|The Reforestation Program|
H. Eames © Copyright 1997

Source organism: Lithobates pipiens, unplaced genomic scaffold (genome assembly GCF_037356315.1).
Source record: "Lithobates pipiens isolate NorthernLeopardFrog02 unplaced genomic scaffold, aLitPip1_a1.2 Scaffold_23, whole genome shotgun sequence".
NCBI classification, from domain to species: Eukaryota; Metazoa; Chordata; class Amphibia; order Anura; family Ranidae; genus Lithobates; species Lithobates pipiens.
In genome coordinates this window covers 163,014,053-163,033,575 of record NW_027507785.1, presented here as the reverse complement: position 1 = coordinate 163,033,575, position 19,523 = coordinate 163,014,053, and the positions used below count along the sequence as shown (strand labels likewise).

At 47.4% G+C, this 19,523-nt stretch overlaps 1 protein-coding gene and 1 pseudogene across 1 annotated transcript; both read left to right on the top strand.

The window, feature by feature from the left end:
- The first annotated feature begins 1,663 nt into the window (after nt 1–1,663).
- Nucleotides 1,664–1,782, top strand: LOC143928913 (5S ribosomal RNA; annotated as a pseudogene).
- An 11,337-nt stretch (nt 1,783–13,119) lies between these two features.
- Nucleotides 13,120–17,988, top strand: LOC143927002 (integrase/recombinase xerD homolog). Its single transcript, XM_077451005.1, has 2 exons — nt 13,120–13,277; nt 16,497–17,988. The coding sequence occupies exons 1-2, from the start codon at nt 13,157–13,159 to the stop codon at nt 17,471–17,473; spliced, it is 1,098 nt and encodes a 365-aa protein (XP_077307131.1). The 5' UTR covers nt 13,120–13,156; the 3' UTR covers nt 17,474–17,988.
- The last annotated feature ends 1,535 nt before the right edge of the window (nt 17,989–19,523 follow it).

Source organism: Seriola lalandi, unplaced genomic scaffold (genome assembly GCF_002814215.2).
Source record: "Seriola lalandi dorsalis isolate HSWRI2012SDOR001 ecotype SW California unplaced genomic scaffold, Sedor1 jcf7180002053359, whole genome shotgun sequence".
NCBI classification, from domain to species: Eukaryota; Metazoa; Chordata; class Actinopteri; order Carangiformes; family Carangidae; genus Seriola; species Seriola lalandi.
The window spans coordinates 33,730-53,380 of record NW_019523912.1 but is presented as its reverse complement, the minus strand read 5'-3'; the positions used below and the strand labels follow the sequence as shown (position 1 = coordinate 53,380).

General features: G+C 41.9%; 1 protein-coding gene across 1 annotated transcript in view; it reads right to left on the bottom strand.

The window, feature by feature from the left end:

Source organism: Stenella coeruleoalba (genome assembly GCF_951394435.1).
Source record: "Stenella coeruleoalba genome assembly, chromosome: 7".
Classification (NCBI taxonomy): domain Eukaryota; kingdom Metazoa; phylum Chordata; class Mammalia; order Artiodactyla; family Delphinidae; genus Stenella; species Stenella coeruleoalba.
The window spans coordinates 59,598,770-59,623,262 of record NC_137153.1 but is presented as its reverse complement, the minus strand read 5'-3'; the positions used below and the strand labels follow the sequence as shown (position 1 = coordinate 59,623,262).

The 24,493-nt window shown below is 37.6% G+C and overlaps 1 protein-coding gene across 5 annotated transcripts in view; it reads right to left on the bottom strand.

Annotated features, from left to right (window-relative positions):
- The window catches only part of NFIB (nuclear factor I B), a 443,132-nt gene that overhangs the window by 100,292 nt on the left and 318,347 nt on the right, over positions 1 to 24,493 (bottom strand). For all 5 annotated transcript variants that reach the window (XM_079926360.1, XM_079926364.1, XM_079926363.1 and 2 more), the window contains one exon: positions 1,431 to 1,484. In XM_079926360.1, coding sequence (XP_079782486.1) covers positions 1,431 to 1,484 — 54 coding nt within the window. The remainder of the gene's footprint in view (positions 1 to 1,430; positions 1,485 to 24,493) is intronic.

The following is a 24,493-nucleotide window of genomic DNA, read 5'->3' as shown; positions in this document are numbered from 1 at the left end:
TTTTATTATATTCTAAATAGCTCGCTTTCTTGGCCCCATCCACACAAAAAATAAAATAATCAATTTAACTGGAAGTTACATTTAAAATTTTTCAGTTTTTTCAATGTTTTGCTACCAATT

Washington County forests were heavily harvested in the late 18th and 19th centuries, as were surrounding areas of the great northeast forest. Vigorous regrowth has already made the 100 plus acres of woodland on the Sanctuary look, once again, like forest. The simplest and best approach to reforestation is to let it happen with minimal human interference. As the photo above expresses, the young growth will make use of the former pattern of exploitation without any help from humans.The present composition of the woods has changed in two centuries; the over-exploitation of species such as Black Walnut and Cherry has reduced the present numbers of these trees. The Chestnut Blight has virtually eliminated American Chestnut trees, which were once the dominant species of the forest. And Dutch Elm Disease has decimated the treasured American Elm. Using disease-resistant trees from the Elm Research Institute, the Sanctuary has planted some Liberty Elms in order to reestablish the presence of this species. Some Black Walnuts have been planted and Cherry is encouraged through the trimming of invasive vine growth. In the summer of 1998, the Sanctuary began reintroducing the American Chestnut in its blight-resistant strain.